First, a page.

A wireless, electronically controlled glove meant to help teach students how to play the piano has become a surprisingly useful instrument in helping spinal cord injury victims recover. The gadget, which uses a small box on the back of a glove to vibrate individual fingers in order to help users identify which fingers they should use while playing the piano, has helped rehabilitating patients make surprising gains in a study conducted at Georgia Institute of Technology, according to Fox News.
The glove was used on patients with tetraplegia, a partial paralysis in the limbs, which has occurred due to injuries suffered approximately one year before the study. During the study, spinal cord injury patients were required to practice piano for 30 minutes for three times each week for eight weeks, with half wearing the glove and the other half not. Additionally, patients wore the glove two hours per day for five days a week with only feeling the vibrations, which would help them to learn to play faster.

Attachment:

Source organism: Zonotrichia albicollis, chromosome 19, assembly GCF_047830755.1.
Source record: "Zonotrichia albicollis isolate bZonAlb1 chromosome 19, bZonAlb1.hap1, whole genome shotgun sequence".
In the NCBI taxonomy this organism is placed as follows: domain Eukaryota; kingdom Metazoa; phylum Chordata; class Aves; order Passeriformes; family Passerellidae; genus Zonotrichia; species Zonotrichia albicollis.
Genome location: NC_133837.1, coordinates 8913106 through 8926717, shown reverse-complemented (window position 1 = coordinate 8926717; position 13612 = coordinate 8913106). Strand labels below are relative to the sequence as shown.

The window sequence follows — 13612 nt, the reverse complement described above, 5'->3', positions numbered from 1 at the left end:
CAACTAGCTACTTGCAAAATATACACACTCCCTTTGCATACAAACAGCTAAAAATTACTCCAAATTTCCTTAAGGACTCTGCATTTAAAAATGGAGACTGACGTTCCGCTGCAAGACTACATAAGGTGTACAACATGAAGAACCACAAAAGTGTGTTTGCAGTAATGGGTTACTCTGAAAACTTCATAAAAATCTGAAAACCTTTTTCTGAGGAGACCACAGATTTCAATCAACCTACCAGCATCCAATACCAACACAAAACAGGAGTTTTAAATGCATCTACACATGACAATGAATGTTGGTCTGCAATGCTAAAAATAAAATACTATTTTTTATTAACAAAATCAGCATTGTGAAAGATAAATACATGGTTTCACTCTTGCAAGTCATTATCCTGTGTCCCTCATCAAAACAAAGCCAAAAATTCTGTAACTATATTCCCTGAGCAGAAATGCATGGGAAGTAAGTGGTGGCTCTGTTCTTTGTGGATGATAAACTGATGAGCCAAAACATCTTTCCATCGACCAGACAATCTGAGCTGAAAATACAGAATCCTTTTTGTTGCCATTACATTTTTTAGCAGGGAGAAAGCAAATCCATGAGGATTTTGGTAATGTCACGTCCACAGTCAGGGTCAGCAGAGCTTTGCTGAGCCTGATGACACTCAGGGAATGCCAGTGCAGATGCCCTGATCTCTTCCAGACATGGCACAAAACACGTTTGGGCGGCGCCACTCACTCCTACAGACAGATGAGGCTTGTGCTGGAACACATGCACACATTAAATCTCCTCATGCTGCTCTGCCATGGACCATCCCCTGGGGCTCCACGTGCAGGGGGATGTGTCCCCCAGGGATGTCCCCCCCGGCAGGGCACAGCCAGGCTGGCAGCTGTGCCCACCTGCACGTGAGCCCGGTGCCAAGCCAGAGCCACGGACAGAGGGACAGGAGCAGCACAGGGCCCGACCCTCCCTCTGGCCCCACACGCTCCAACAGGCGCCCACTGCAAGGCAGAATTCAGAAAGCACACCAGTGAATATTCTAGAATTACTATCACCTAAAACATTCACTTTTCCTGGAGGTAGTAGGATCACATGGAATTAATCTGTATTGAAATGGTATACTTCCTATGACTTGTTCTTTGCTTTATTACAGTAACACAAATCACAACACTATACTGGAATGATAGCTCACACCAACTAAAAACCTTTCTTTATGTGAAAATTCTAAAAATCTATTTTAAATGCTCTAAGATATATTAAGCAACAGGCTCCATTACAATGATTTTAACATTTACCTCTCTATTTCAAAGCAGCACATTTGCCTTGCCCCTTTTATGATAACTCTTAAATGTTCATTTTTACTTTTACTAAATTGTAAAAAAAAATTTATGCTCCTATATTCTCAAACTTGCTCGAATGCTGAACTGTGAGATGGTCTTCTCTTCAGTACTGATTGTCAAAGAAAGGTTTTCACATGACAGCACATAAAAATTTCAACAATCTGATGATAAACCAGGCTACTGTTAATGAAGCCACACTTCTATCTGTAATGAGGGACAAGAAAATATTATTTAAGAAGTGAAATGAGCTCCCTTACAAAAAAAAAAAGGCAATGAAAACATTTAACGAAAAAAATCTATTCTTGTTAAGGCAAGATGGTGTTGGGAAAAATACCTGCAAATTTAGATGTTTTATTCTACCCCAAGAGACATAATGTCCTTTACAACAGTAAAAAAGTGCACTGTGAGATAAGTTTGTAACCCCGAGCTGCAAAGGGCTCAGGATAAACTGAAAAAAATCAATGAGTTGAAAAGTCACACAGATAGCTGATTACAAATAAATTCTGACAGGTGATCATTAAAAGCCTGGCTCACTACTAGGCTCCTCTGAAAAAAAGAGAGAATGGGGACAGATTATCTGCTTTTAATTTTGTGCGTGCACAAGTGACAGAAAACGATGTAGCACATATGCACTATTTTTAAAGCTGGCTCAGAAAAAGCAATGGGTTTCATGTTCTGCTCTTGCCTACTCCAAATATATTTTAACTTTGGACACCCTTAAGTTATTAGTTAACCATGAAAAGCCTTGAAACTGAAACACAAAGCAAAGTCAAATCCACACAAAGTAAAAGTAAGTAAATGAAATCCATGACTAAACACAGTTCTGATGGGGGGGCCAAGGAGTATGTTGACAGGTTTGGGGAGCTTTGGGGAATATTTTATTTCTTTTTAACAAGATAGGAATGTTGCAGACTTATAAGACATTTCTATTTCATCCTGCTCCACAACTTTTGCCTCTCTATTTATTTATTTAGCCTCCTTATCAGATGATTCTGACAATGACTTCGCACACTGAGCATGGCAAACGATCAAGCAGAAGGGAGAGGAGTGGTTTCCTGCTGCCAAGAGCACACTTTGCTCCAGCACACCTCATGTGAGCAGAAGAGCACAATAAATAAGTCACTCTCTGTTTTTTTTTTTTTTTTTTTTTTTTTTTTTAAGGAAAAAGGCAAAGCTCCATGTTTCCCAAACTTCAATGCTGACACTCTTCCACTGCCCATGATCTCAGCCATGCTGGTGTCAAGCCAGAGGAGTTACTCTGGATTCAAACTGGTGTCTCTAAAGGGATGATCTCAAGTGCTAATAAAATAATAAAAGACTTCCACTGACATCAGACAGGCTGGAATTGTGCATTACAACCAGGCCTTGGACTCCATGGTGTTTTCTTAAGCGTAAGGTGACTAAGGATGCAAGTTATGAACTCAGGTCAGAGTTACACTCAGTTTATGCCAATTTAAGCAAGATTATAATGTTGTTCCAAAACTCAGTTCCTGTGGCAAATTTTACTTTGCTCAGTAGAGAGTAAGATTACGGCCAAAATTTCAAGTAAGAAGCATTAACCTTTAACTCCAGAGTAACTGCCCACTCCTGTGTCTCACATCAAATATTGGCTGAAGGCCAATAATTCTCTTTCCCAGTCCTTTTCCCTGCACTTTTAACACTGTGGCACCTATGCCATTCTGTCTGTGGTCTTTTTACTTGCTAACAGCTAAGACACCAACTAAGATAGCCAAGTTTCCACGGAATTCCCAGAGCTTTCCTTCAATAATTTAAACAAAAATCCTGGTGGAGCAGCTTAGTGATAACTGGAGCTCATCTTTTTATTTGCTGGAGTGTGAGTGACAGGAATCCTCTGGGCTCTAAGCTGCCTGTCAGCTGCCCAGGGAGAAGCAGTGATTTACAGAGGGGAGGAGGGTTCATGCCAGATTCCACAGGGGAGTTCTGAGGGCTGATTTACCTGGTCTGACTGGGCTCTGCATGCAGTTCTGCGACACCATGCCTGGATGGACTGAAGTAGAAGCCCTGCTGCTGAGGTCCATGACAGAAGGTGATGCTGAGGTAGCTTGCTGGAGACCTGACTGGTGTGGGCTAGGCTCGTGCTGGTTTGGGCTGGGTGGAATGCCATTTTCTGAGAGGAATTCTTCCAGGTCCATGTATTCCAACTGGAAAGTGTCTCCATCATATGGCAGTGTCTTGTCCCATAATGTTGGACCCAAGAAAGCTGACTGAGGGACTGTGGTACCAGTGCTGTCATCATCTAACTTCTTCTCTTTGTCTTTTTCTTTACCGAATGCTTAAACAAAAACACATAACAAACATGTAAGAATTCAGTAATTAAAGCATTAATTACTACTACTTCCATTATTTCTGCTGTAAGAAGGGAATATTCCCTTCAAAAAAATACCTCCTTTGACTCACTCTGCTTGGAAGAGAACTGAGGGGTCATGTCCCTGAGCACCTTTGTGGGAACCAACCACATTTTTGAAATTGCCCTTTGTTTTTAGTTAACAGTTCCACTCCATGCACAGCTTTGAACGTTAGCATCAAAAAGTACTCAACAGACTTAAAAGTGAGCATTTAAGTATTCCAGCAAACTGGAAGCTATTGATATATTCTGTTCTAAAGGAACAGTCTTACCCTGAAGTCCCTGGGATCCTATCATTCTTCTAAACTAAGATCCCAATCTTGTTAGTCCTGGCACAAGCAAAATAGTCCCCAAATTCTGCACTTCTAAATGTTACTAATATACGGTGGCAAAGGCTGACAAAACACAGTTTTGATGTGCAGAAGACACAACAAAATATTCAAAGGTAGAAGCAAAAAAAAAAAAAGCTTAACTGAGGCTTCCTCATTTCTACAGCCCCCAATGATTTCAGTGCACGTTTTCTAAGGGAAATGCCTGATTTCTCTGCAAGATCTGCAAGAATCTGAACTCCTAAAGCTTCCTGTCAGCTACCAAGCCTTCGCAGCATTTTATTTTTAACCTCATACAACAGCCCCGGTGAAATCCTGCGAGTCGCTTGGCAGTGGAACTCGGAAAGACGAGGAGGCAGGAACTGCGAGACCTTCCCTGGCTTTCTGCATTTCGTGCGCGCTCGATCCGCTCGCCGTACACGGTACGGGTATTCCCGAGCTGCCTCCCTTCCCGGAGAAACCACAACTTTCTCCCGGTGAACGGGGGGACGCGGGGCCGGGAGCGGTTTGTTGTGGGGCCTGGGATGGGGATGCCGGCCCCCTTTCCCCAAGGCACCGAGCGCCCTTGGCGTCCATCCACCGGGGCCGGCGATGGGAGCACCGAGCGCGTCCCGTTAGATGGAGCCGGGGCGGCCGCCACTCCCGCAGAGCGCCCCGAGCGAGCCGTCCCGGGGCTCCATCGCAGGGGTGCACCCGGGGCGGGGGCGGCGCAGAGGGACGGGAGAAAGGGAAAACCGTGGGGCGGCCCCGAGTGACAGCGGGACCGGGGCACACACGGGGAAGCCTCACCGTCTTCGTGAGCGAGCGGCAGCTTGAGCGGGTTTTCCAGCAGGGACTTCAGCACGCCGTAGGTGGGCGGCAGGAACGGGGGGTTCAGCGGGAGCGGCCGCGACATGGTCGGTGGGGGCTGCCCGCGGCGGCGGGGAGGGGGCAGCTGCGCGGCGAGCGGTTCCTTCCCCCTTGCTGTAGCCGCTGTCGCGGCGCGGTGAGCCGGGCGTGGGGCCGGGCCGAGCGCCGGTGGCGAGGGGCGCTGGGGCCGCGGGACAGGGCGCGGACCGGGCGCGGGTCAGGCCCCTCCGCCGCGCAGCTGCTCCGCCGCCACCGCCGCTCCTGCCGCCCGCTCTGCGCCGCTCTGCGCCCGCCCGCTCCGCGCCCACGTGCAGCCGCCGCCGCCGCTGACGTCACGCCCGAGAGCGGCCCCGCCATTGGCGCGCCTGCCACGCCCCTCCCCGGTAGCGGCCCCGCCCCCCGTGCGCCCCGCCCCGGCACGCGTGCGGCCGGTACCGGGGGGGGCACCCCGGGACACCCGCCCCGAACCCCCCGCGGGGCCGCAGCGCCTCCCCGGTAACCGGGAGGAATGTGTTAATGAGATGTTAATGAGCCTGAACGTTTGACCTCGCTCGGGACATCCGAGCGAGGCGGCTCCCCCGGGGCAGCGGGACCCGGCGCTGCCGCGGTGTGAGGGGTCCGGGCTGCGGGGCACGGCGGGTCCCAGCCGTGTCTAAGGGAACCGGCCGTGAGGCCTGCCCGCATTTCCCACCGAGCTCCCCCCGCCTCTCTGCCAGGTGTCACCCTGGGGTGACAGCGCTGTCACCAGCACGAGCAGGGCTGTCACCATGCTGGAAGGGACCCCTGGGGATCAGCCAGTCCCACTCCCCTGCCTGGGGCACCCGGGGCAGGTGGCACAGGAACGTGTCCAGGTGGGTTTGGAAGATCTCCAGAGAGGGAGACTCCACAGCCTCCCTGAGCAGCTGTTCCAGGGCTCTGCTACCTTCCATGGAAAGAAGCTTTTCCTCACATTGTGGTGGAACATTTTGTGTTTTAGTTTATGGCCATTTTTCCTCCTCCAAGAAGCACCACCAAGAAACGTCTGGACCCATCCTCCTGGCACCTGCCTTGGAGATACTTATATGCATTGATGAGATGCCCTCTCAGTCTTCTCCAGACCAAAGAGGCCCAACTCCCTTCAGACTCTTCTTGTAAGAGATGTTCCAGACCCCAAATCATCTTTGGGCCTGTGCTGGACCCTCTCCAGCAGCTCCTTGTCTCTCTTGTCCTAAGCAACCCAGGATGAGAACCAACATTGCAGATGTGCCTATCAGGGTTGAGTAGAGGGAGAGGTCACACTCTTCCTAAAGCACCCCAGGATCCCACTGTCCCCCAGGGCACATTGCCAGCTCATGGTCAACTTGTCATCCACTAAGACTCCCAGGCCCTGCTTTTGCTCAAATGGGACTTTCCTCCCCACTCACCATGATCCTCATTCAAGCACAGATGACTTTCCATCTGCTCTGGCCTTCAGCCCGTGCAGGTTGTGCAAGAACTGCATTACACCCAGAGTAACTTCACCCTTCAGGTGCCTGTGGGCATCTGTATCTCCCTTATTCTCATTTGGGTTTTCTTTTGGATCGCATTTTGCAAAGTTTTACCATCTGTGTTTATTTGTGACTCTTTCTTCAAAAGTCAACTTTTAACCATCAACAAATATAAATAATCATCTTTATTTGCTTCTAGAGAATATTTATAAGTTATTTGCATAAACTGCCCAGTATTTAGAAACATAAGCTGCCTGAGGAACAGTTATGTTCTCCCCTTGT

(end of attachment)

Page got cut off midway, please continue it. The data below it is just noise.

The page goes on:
At the end of the study, patients performed grabbing and sensing tests, with those who used the glove having much better results than those who did not. Some of the participants revealed that they were able to feel the texture of bed sheets and clothes for the first time since they were injured. According to researchers, significant improvement in rehab one year after an injury is rare for those who suffered a paralyzing injury.
Research such as this study helps to provide new and crucial avenues for spinal cord injury victims to recover, but treatment is often difficult and expensive. If you have been injured due to the negligence of another party, you have the right to seek compensation for your losses and the medical care required to recover. At Carpenter, Zuckerman & Rowley, our Beverly Hills spinal cord injury lawyers can help you find success in your search for justice and compensation. For more information on how we can help you, contact us at (310) 273-1230.